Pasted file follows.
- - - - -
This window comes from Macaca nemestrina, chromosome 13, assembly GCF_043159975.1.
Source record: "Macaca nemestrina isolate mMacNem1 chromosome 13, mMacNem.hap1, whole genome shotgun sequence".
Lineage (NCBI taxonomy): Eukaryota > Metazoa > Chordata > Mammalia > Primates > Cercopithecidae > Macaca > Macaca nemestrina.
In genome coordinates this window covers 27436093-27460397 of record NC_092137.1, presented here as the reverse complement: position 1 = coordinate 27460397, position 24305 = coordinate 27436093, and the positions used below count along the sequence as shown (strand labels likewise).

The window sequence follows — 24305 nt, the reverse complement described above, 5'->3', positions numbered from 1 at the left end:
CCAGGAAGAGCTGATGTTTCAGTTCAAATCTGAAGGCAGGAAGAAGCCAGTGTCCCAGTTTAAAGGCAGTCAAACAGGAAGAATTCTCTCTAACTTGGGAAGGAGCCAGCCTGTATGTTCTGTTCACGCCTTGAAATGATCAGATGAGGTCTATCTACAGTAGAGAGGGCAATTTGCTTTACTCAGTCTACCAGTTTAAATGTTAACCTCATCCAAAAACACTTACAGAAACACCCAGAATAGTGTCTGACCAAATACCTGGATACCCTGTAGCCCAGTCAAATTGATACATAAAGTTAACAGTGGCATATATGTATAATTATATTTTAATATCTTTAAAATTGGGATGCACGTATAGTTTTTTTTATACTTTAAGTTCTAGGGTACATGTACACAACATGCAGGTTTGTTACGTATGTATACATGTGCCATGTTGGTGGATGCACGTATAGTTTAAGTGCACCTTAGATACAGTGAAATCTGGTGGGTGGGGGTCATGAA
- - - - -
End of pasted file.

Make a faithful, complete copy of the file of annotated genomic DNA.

This window comes from Macaca nemestrina, chromosome 13, assembly GCF_043159975.1.
Source record: "Macaca nemestrina isolate mMacNem1 chromosome 13, mMacNem.hap1, whole genome shotgun sequence".
Lineage (NCBI taxonomy): Eukaryota > Metazoa > Chordata > Mammalia > Primates > Cercopithecidae > Macaca > Macaca nemestrina.
In genome coordinates this window covers 27436093-27460397 of record NC_092137.1, presented here as the reverse complement: position 1 = coordinate 27460397, position 24305 = coordinate 27436093, and the positions used below count along the sequence as shown (strand labels likewise).

The window sequence follows — 24305 nt, the reverse complement described above, 5'->3', positions numbered from 1 at the left end:
CCAGGAAGAGCTGATGTTTCAGTTCAAATCTGAAGGCAGGAAGAAGCCAGTGTCCCAGTTTAAAGGCAGTCAAACAGGAAGAATTCTCTCTAACTTGGGAAGGAGCCAGCCTGTATGTTCTGTTCACGCCTTGAAATGATCAGATGAGGTCTATCTACAGTAGAGAGGGCAATTTGCTTTACTCAGTCTACCAGTTTAAATGTTAACCTCATCCAAAAACACTTACAGAAACACCCAGAATAGTGTCTGACCAAATACCTGGATACCCTGTAGCCCAGTCAAATTGATACATAAAGTTAACAGTGGCATATATGTATAATTATATTTTAATATCTTTAAAATTGGGATGCACGTATAGTTTTTTTTATACTTTAAGTTCTAGGGTACATGTACACAACATGCAGGTTTGTTACGTATGTATACATGTGCCATGTTGGTGGATGCACGTATAGTTTAAGTGCACCTTAGATACAGTGAAATCTGGTGGGTGGGGGTCATGAA